Firefighters still actively working despite cold temperatures

MEDFORD, Ore.– “We just need people to be really vigilant and really aware,” said Natalie Weber, spokesperson for the Oregon Department of Forestry.

The last week of October is known for being scary, but ODF said there’s another reason to be nervous.

Weber said, “Any ignition that we have has the potential to take off this week.”

The department says cold temperatures could actually cause fire danger to rise.

Weber continued, “The cooler temperatures are actually a double edged sword… While we want the weather to cool down… The freezes that we’ve had contributes to how dry our fuels are.”

Warmer afternoons, wind gusts, and low humidity play a major role in fire danger.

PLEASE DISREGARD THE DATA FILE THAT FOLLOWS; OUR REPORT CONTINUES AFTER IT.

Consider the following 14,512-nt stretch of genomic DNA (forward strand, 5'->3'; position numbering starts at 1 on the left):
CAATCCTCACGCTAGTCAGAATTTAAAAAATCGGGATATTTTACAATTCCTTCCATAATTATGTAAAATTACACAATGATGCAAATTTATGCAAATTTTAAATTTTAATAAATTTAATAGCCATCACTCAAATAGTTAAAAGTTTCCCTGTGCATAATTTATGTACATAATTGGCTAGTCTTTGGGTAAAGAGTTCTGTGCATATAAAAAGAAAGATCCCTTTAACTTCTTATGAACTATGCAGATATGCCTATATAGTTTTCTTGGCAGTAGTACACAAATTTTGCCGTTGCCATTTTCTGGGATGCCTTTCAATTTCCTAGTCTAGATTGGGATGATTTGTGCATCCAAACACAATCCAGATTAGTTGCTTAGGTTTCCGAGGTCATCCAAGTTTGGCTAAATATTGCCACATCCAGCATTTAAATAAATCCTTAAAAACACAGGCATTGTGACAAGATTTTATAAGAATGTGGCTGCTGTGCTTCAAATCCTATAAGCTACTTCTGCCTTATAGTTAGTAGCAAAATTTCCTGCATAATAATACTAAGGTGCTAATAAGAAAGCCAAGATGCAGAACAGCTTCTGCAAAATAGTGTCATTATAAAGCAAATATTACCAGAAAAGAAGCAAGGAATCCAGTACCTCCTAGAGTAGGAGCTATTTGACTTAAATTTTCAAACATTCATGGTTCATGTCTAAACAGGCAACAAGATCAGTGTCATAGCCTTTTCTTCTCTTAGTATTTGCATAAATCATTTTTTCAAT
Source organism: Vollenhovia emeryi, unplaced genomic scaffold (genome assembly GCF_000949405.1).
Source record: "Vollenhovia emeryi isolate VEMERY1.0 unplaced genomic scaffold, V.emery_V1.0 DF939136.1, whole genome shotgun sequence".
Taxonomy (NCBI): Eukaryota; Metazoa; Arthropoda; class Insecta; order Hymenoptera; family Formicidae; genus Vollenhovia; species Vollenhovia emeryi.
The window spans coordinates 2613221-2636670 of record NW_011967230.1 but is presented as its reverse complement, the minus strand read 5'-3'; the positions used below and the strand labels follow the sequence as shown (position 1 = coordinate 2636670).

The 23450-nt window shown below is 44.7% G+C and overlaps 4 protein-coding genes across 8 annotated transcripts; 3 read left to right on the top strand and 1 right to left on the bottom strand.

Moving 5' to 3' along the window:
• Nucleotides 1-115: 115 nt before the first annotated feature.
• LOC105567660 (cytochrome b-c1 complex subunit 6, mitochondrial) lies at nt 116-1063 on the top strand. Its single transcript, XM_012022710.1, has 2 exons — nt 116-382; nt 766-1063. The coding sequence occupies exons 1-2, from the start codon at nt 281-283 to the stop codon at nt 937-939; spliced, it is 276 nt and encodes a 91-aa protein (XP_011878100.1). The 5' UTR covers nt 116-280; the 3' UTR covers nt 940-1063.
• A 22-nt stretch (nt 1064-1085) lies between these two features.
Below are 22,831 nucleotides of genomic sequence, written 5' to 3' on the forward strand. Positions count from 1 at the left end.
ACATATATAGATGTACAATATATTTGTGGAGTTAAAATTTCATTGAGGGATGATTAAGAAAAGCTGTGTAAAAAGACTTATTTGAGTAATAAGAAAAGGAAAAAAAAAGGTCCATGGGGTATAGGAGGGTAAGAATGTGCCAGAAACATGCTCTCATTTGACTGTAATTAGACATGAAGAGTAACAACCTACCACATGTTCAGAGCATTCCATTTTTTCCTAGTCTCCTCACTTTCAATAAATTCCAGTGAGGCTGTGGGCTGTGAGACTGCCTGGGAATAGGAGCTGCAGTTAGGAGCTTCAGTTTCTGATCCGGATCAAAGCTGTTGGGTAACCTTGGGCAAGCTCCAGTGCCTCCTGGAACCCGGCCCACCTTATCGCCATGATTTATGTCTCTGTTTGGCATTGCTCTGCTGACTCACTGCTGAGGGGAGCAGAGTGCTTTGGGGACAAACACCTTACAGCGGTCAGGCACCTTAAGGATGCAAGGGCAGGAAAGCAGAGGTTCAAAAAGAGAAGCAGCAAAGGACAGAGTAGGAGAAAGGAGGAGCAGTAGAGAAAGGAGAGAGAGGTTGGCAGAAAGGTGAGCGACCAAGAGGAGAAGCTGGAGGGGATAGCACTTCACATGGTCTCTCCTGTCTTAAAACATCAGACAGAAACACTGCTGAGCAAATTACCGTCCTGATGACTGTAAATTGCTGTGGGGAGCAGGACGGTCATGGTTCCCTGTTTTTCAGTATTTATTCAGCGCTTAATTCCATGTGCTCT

“Those four factors together are a really, really dangerous combination.”

With so many elements playing a part, firefighters say it’s a daunting task to keep fire spread to a minimum.

Rural Metro Fire in Grants Pass says the task is more about educating the public about what not to do, than anything else.

“We’re seeing cooler nighttime temperatures and I think people have a tendency to associate that with an ok to start doing things that are still considered to be prohibited,” said Rural Metro Chief Austin Prince.

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